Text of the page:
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The Arlington Times
Marysville, Washington
April 2, 1953     The Arlington Times
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April 2, 1953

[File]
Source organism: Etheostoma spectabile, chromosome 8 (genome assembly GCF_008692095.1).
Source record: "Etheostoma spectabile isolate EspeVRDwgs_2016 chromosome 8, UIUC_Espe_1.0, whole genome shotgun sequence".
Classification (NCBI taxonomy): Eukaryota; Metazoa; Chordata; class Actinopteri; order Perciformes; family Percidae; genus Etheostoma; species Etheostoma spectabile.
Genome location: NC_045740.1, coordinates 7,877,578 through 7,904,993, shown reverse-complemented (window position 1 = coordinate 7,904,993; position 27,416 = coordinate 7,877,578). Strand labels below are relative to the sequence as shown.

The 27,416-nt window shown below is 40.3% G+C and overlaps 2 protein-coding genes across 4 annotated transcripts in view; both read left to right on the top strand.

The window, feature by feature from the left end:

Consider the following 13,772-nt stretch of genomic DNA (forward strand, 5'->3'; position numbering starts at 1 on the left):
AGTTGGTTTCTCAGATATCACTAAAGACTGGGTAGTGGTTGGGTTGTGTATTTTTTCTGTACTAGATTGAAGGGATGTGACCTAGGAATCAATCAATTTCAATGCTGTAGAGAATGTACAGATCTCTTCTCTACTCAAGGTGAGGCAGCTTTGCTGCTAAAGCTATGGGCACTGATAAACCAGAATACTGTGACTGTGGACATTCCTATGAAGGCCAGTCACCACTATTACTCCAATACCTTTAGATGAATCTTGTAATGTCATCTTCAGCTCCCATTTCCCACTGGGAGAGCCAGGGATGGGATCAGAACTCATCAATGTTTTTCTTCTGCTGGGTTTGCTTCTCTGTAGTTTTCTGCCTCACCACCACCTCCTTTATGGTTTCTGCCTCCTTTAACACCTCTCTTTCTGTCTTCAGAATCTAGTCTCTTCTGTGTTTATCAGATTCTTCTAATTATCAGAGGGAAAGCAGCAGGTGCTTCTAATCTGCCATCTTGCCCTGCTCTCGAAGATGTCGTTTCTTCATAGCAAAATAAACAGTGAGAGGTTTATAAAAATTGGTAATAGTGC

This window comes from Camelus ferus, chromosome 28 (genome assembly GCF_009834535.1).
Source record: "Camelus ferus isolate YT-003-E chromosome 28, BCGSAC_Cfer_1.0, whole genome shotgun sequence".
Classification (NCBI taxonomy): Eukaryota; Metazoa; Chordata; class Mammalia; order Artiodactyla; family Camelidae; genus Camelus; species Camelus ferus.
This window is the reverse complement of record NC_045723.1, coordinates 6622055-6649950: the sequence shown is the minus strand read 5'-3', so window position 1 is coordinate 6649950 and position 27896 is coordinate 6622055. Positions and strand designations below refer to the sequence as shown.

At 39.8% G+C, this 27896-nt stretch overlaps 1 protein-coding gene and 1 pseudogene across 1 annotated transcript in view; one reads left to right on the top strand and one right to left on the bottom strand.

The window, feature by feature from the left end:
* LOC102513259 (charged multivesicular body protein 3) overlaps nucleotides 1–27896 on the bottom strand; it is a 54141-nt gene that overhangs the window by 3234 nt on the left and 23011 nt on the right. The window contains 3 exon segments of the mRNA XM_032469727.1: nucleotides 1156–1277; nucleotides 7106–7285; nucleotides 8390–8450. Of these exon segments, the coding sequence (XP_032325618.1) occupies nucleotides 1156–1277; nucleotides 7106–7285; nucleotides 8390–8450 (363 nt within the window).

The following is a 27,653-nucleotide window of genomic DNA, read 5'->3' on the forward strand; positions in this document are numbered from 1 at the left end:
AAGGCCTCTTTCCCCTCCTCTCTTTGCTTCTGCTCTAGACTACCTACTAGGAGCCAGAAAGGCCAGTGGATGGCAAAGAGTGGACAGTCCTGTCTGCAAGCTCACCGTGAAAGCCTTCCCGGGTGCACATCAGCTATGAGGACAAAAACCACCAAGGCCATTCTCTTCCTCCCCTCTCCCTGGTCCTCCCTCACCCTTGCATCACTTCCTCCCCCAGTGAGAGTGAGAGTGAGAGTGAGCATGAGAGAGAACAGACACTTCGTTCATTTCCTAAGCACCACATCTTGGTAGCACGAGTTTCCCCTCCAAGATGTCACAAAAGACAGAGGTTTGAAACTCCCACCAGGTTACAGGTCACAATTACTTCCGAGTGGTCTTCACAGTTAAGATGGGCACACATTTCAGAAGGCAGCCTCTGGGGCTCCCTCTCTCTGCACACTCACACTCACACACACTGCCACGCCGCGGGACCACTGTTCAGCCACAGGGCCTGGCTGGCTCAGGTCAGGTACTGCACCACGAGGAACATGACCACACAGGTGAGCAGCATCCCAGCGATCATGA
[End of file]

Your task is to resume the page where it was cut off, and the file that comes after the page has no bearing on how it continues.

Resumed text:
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w THE ARLINGTON TIMES, ARLINGTON, WAStIINGTON, THURS., APRIL 2, 1953. PAGE FIVB ,m Inflation's Okay Here! Anne Meugniot Phone 152J1 Mrs. Don Backstrom parents of a little Rae, at the Arlington March 26. are Mr. and Farrell and Mr. and Backstrom. Linda a sister, Mary Kathar- Mrs. Robert Booth of Seattle are the of a little girl, Lucinda Wednesday, March Swedish hospital. She Bobby, aged Ed Mitling is the grandmother. and Mrs. J. Y. down to see the new baby Monday. Mrs. Roy Galde of are the parents arry Norman, born He . joins a I. The grand- are Mr. and Mrs. Lincoln and Mrs. Rolf Galde of Circle of the Con- church will meet ~, April 8, at the home Pierson, 215 Burke, P' m. dessert. Mrs. will be the co- 'old photographs" at meeting of the H.A.T. interesting pictures and other Arlington presented for iden- Giersch entertain- tp with a six-thirty home on Division that all officers their same stations year, Elaine on the Centen- of old costumes and in Mt. Vernon. read the history connected with A contest which dentifying members photograph end- proving that make changes. women who attend- :ing of the Northern the Archdiocesan Catholic Women, in Thursday, were Mrs. Mrs. Victor Wrobliski, West and .Mrs. Shower Jacobsen gave a be- Visit in Bellevue Mr. and Mrs. Harold Hafner were overnight guests of Mr. and Mrs. Joe Millner in Bellevue Sat- urday. On Sunday they joined the Millners and other relatives and friends for a pot-luck dinner and a baby shower honoring Mrs. Hafner. This affair was held at the home of Mrs. Hafner's aunt and uncle, Mr. and Mrs. Edward Garrett. Others present were Mr. and Mrs. Jesse Sill and Mr. and Mrs. Cal Major and children Of Stanwood, Mr. and Mrs. Lewis Borgen of Route 1, Ar- lington, Mr. and Mrs. Kenneth Gleason and Laurie, and Mr. and Mrs. Joe Gleason of Everett, and Mr. and Mrs. Wallace Bramm and children and Mr. and Mrs. Merle Bramm and children of Bellevue. Many View. One lesson in the Red Cross survival swimming course being taught Scandinavian Exhibit to servicemen covers improvisation of life-preservers by inflating cloth- On Tuesday afternoon and ing, as demonstrated here. RedCross expenditures last year on water evening and on Wednesday mar- safety, first aid, and nursing services totaled $6,398,995. ning a number of interested people dropped by the Paul Guests of Mr. and Mrs. Victor W angsm0 home to see Sonja's Wrohliski last Wednesday were!Thees Kackman Scandinavian exhibit On Tues- Mr. and Mrs. Ira Stuart of Ever- day evening appropriate refresh- ett, Mr. and Mrs. Clarence John- ments were served. The guest son of Mt. Vernon and Mr. and list included Mrs. Floyd Heaton, Mrs. Roy Meston of East Stan- Mrs. Bud Nold, Mrs. Hazel Jack- wood. son, Mrs. Mable Frisinger, Mrs. Mrs. J. T. Nobles, her daugh- J. P. Mathews, Mr. and Mrs. Will ter t~[elen Louise, and Miss Paul- Verd, Mrs. Clifford Rod who was ine Nelson of Anacortes were Sonja's ~advisor, Mrs. Rudie guests of Mrs. L. A. Wheeler Sat- Johnson, Mrs. Bollinger, Mrs. urday. --,- John Danubio, Mrs. Charles A visltdr at the home of Mr. obs, Lois Parker, Karen Taylor, Mr. Harry Dunn is leaving Fri- Peggy James, Mr. J. C. Carpenter ~ay for Detroit, where he will Mrs. Jack Barney, Mrs. Loweli ioin his daughter and son-in-law, Mr and Mrs. E. R. Fargusen, for Beath Mrs. Arthur Thompson the summer. and Margie Thompson. On Saturday, March 28, a num- ber of neighbors gathered at the Mrs. Roy Erickson was honored home of Mrs. John Olson to eel- Was Pioneer Settler 87, "When Thees* Kackman, [ passed away on Thursday morn-[ ing, March 19, his deat~f~arked] the end of a long and ugef~ul rest-] dence of 67 years on t~e Kack-[ man road, which takes its name1 from this honored early ~ettler. Mr. Kackman was born in Hgnover, Germany, tVlarch 2, 1866, and came to the United States in 1883, and to the Stilla- guamish valley in 1886. He jour- neyed up river :~ from Stanwood by canoe and trail and home- ~teaded 160 acres, which is now the family home. Mr. Kackman developed his farm, worked on roads and in --------- camps, tie proved to be a pro- gressive citizen, served many years on the school board of the Loyal Heights School district. he was one of the original stock- holders of the Arlington Cream- ng s! for Mrs. ue.~ :is night. Those o Women Marilie -~ Mrs. Pat Armin- NancyOlson, Mrs. Friday night. Fire Threatens Officers IT ~]L.] ,Mrs. John Taylor, Mrs. Arthur Davis and daugh- l~ee~ea relyn Olson, all of ter Beverly of Vancouver, B. C., IiI,IL*,, ]~.,~ R]J, [ Applications for~!Women Ma- Ray McClure, Mrs. spent the week-end at the home , al||~ l-ca|Ill I, qu~. rine officer summer~training are Mrs. Bob M~arphy, of Mr." and Mrs. James Walker The Fire Department was now being accepted, announces nson, Mrs. Hal Fritz, and family. On Sunday, addit- called to the Wailis farm Wed-[M/Sgt. W. L. Stevenson, Marine Dunn, and Mrs. Gor- tonal guests were Mr. and Mrs. nesday evening about 6:45 when I recruiting sergeant of Everett. Sending gifts but Robert McCaulley and Marie of a fire threatened an apartment e) ~, nm h ovho . C_lleoe w____en w o are s _ - attend Were Mrs. Dale Lake Stevens and Mrs. Melvin in one of the farm buildings. [,-,,,~res Juniors seniors or ~rad- h. Charley Massar, Monty and children of Port An- . The apartment'is occupied bY[ua~tes 'a~re eligible to appVy if : Taylor, Mrs. John geles. tad Mrs. Merrill Peter ...... Mr. and Mrs. Henry Backstrom Mr. ana ~..irs. ,~loya walker, ana!they are between 18 and 27 and ...... [unmamed. If ac p 'are expecting Mrs. Backstrom's is in a ouiiaing mat nas oeen re, ce ted as officer - ~ cousin, Mr. Jorsten Mosesson of moae.ieu, once nawng been alcandidates, they will attend the ~hbration London, England, to arrive orooaernouse. . ...... ]summer training at Quantico, rne fire was mougnt ~o navelv~ whioh begins June 22 -------- Wood home of Mr. and Thursday for the Easter holidays, r ........ " been caused by an ave heated l "" " - .... at ! Honeycutt (Peggy Mr. Mosesson, a manufacturer, chimney. During the day, in|t nU2~evrograamU~Ss~trC~egne for J was the place of a:is traveling through Canada and cleaning up around the house] .e . - - g "s ally ~athering Sunday[the United States on business, rubbish had been burned in the]six weeks each, anu are comml - lion ol the birthday .of[ The Backstroms hope to take him old burner. The heat penetrated [ siT:dedat~ec?n~2dieu~e~a~t~n~P~n reutt and Mrs. Paulldown to Portland during his visit to the walls and the fire got Into[.~ , "_ , - Others present were here the attic, burning rafters and [tcWemlVessT:eeg~ iCmUe~?ata~u T~re :Smo Paul Wan~smo,[,. Mr. Ray Farrell entered the ld Mrs. Harold Carlson]Providence hospital in Everett running along the peal about/ ........ ~... ~.t., f~; t,/. 100 :feet. ' [ .........vt--~ ,--~ , ..... , Mr. and Mrs. Lowell{for observation" Monday. The fire was ex~guished years. children, Mr. and Mrs.[ Mr. and Mrs. Bert Mills had a without too much damage, al-[ Women Marine officers per- t, Mr. and~Mrs. Laverne long distance call from their though the dense volume of, I form a wide vakiety of adminis- ~d children and Sonja] daughter, Mrs. E. E. Jones, in Los smoke gave the impression that]trative duties at East and West and Shirley Jacobs. Angeles last week. She called to the building was doomed. Theicoast Marine Corps stations and tes left in the afternoon tell them her husband had been furniture was removed, but was]in Europe and Hawaii. a three-wegk vacation lpromoted to Lieutenant Cam-later replaced. } Further information may be Went to Fresno, Calif.,[ mander. ' Missouri. I Mr. and Mrs. Newton Field are Several holes were cut through]obtained by phoning CEdar-2721 Mrs. Dan Lund and now settled in thei~ home in the roof to get at the fire. . !in Everett or writing to Captain at several days last Victor Heights. It is the former ,, I Donald V. McCloskey, Armed friends in Newport, Iver Iverson residence. The Iver- RUBBER STAMPS I Forces Recruiting,.6tation, 110 stayed with the sons are living in the Wayne ARLINGTON PTG. CO., PH. 493 Union Street, Seattle, Wash. Groth home. EDITOR: GETS K-310 LOWDOWN Will Serve a Special lnduding SMOKED TURKEY CHICKEN -- HAM -- RIBS -* BEEF HOME-MADE ANGEL PIE For Reservations Call" arysville 5799 Eleven-year old Bill Reeves, editor o~f ~ the "Tiger Times," interviews two Chrysler Corporation Vice Presidents at Chrysler's "New Worlds in Engineering" exhibit in New Orleans. Editor Reeves, whose paper has a circulation of 13, questioned A. vanderZee, center, Vice Presi- dent in charge of Sales, and James C. Zeder, Vice-President and Di- rector of Engineerin~ and Research, about the K-310, the advanced- design sports coupe m the photo. In his weekly publication, Reeves commented: "It's a dream ear." , SILVANA Mrs. Irene Vognild, correspondent ~IJOLNER LODGE ENTERTAIN-c A large number of members and friends attended the social and entertainment sponsored by Mjolner Lodge, Sons of Norway, last Saturday evening in Viking !~all. The moving pictures shown by Jens Jensen of Arlington, were ,:ery entertaining and interest- ing. A clam chowder supper was served by the menfolk, and a so- cial evening was enjoyed. Thor- all Storvik was general chair- man and he was assisted by Clif Rod, Howard Vognild, Paul Mc- Cann and Bud Erickson. .~IRTHDAY PARTY FOR MR. DAVIES Mrs. George Davies held Open House at her home last Wednes- day afternoon and evening in honor of the birthdhy annivers- ary of her husband. A large group of neighbors attended Mr. Davies received many cards and gifts as a memento of the occa- sion. Mrs. Davies served delight- ful refreshments. Mrs. John Stensen observed her birthday last Friday afternoon when she entertained several la- dies. Guests attending we're Mes- dames Sena Dahl, Johanna Haar- sager, Lena Vognild and Mabel Stensen. A very fine lunch was served by the hostess at the close of the afternoon. SKATING PARTY Robert and'Robin Monson, Pat- sey Haarsager, Bob Madsen, Don- na and Jackie Madsen, Jerald Brekhus, Delores and Don Brek- hus, Skippy and Judyann Sesby, Gary, Janice and Denny Erick- son, Billy Kopp, Judy Peterson enjoyed skating at Skateland in Everett last Friday evening. They were accompanied by Mr. and Mrs. Jarl Sesby, Mr. and Mrs. Albert Brekhus, and Mrs. Elsworth Madsen. LADIES' AID.MEETS AT JOSEPHINE HOME The Zion Lutheran Ladies' Aid held their meeting last week at the Josephine Sunset Home in Stanwood, when a large number Guests of Mr. and Mrs. Emil Erickson Sunday of last week were Mr. and Mrs. Charles Vin- gie and John Vingie of Seattle, Mr. and Mrs.'Ben Olsen of Ev- ergtt, Mr. and Mrs. R. Kylling, Mrs. l~mily Hansen and son, Kent, Mr. and Mrs. John Erick- son, Arlyn, Jackie and Linda. They all joined in celebrating the 16th birthday of Gary Erickson. Bud Erickson, who has been vacationing in California, has re- turned to his duties at the Sil- vana Mercantile Co. SO-~-AND DAUGHTERS TO MEET APRIL 7 The Sons of Norway and the Daughters of Norway will meet on Tuesday evening, April 7th in iViking hall at 8:15, promptly. i There will be important business discussed so all members are urged to attend. There will be re- ~freshments served and a social i time will follow Daughters are i urged to bring Folger's coffee can bands to this meeting. O Skagit Ranger Goes to Oregon Walfred J. "Fritz'"Moisio, rang- er on the rugged and remote 700,000-acre Skagit District, with headquarters at Marblemount, has been named to a like post' tion on the Siuslaw National For- est, H. Phil Brandner, Mt. Baker National Forest Supervisor, an- nounced this week. Moisio will leave Marblemount for Maple- ton, Ore., about April 5, A native of Astoria, Ore., and a graduate of Oregon State Col- lege with a B. S. degree in For- estry, Moisio began permanent government serice with the For- est Service in Missouri in 1934. His first ranger appointment came in 1937. He served in that and several other assignments in Missouri until his transfer to the Skagit District in 1946. Moisio has a wife and two daughters. He is a member of the Society of American Foresters. A successor to Moisio as Ska- git ranger has not yet been nam- ed. Egg Production Shows Drop Egg production on Washing- ton farms during February was estimated at 66 million eggs, or about 10 per cent less than the 73 million eggs produced in Feb- ruary of last year, according to the report of the Washington Crop and Livestock Reporting Service The number of layers on hand, continues the report, for the month of February, this )'ear, was down 8 per cent from the same period last year. The egg production for the first two months of this year is likewise down 8 per cent under that of the same period of last ),ear. Flocks over the U. S. showed a drop of 6 per cent for the month under the same month of last year. This condition existed in all areas of the country except the North Atlantic states, where there was practically no change from a year ago. The flocks of the country, while producing less than the same month one year ago, showed an increase over the month of February of 9 per cent for the average of 1941-1952 per- iod. For the first two months of this year, tbe hens of the coun- try showed only a drop of 2 per cent under the same period of last year and a 15 per cent in- crease over the average for the first two months of the year, 1941-1952 period The report shows that the av- erage price paid for mash feeds for February 1953 was slightly lower than one year ago, and scratch feed was a little lower. The price received for eggs, for the producers of the state, was about one-half cent higher this year than last year and the price received for meat was about one- third of cent per pound higher this February than one year ago. The Bureau of Agricultural Ec- onomics states that egg produc- tion.will rise seasonally during the next month or two, but that the 4 per cent reduction from last year, in the number of po- tential layers now on farms will hold the output of eggs below that of one year ago. With de- mands from commercial egg breakers and consumers expected to continue strong, prices through the first six months of 1953 prob- ably will be higher than in the same period of 1952. Washington hatcheries pro- duced slightly over 3 million chicks during February 1953. This was 4 per cent above the February hatch of 1952 and 18 per cent above the 5-year aver- age for that month The state's total hatch for the first two months of the year was 3 per cent larger than for the same[ period in 1952. The number of[ eggs in incubators on March 1,[ the country over, was 4 per cent[ less than one year ago. [ ~LL IT--If you have any artlcl~ [ of furniture, no~ m use, try a' Times classified ad OARRINGTON CHURCHES: Darrington Met/mdist Church 0 I Borseth, pastor Sunday School 10 a.m. Wor- ship ll a.m. evening service 7:30 p.m. ~alholac Church (Darrington) Mass every Saturday at 9 a.m. Darrinqt0n Baptist Church Ch,~s. F. Brown, pastor Sun*day School 9:45 a.m.; Worshin, 11 a.m.; preaching sex- vice 8 p.m. Midweek service Thursday at 7:30 p.m. Calvary Pentecostal Darrington bunuay school, 10 a.m.; morn- ing worsh~p, 11; children'm church, 7 p.m. evangelistic ~ero vice, 7:30 p.m . o Use Times Classifiecl Ads -- effective, economical ~MOD|L/ /with All Gear Transmission- '~ 3 Forward Speeds and R[VEU[ New 5 HP Simplicity Model V provides selective transmi~iom, S forward speeds and reverse, plus "Quick-Hitch" forleu-than- a-minute implement change, without tools! New 10-inch mold- board plow and new rotary tiller ... plus full line of Simplicity attachment~ to do more than 28 farm jobs. let us show you Simplicity in action on your farm! It's Amav- ica's biggest utility tractor vahe. v- o.,v $309.00* 2 HP Model L-1 .......... S179.00" 3 HP Model M-I ........ $259.00* NEW ~ HP Model J -- los fhe Overage yard -- self-pro- IDelled ---maws lawns, plows snow, cuts weeds, cultivates . $109.00 *Implements oxtro ARLINGTON CASH FEED STORE DISTINGUISHED Wedding Invitations Indications of your own good taste-----the correct. hess and smartness of invitations printed to your order. PROMPT SERVICE Call 493 The Arlington Printin Co. ARLINGTON. WASH. THE DIVIIqE OF WORLD HISTORY . r THE REAL ANTI-CHRIST REVEALED Hear Wh~t THE BIBLE PREDICTS Night, 7:15 VETERANS OF FOREIGN WARS HALL --- ARLINGTON COME EARLY!